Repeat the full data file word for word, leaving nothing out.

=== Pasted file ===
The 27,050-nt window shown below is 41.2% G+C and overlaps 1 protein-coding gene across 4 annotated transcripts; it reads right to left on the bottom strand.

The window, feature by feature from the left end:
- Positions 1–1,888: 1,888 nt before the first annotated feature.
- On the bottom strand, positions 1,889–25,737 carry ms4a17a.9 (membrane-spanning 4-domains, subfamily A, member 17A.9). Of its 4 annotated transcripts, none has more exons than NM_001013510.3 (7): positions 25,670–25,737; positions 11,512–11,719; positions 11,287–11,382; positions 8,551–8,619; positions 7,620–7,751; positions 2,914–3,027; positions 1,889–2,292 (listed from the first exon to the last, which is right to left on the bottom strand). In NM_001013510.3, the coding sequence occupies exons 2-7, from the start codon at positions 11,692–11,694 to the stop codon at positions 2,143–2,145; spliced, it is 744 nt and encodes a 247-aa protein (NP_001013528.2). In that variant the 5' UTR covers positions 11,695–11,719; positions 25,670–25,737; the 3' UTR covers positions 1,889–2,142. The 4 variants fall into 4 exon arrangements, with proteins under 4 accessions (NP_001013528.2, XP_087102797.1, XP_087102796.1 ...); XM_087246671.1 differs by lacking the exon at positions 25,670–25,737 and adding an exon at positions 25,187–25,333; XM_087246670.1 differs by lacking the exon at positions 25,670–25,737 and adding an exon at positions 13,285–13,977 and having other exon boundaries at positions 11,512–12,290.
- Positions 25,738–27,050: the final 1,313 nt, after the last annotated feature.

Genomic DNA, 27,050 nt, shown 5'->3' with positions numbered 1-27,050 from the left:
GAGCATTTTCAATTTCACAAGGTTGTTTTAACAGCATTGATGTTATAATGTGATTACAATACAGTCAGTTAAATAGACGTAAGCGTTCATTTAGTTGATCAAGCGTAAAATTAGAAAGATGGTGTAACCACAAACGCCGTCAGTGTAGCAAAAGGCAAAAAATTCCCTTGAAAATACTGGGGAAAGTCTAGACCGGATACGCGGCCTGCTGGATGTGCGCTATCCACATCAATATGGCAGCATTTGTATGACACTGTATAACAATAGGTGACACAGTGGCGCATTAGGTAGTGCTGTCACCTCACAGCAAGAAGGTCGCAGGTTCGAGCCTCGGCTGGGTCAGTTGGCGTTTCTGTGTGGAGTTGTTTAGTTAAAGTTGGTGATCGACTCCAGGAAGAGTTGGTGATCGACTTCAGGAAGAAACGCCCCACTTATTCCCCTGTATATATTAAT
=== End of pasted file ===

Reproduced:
The 27,050-nt window shown below is 41.2% G+C and overlaps 1 protein-coding gene across 4 annotated transcripts; it reads right to left on the bottom strand.

The window, feature by feature from the left end:
- Positions 1–1,888: 1,888 nt before the first annotated feature.
- On the bottom strand, positions 1,889–25,737 carry ms4a17a.9 (membrane-spanning 4-domains, subfamily A, member 17A.9). Of its 4 annotated transcripts, none has more exons than NM_001013510.3 (7): positions 25,670–25,737; positions 11,512–11,719; positions 11,287–11,382; positions 8,551–8,619; positions 7,620–7,751; positions 2,914–3,027; positions 1,889–2,292 (listed from the first exon to the last, which is right to left on the bottom strand). In NM_001013510.3, the coding sequence occupies exons 2-7, from the start codon at positions 11,692–11,694 to the stop codon at positions 2,143–2,145; spliced, it is 744 nt and encodes a 247-aa protein (NP_001013528.2). In that variant the 5' UTR covers positions 11,695–11,719; positions 25,670–25,737; the 3' UTR covers positions 1,889–2,142. The 4 variants fall into 4 exon arrangements, with proteins under 4 accessions (NP_001013528.2, XP_087102797.1, XP_087102796.1 ...); XM_087246671.1 differs by lacking the exon at positions 25,670–25,737 and adding an exon at positions 25,187–25,333; XM_087246670.1 differs by lacking the exon at positions 25,670–25,737 and adding an exon at positions 13,285–13,977 and having other exon boundaries at positions 11,512–12,290.
- Positions 25,738–27,050: the final 1,313 nt, after the last annotated feature.

Genomic DNA, 27,050 nt, shown 5'->3' with positions numbered 1-27,050 from the left:
GAGCATTTTCAATTTCACAAGGTTGTTTTAACAGCATTGATGTTATAATGTGATTACAATACAGTCAGTTAAATAGACGTAAGCGTTCATTTAGTTGATCAAGCGTAAAATTAGAAAGATGGTGTAACCACAAACGCCGTCAGTGTAGCAAAAGGCAAAAAATTCCCTTGAAAATACTGGGGAAAGTCTAGACCGGATACGCGGCCTGCTGGATGTGCGCTATCCACATCAATATGGCAGCATTTGTATGACACTGTATAACAATAGGTGACACAGTGGCGCATTAGGTAGTGCTGTCACCTCACAGCAAGAAGGTCGCAGGTTCGAGCCTCGGCTGGGTCAGTTGGCGTTTCTGTGTGGAGTTGTTTAGTTAAAGTTGGTGATCGACTCCAGGAAGAGTTGGTGATCGACTTCAGGAAGAAACGCCCCACTTATTCCCCTGTATATATTAAT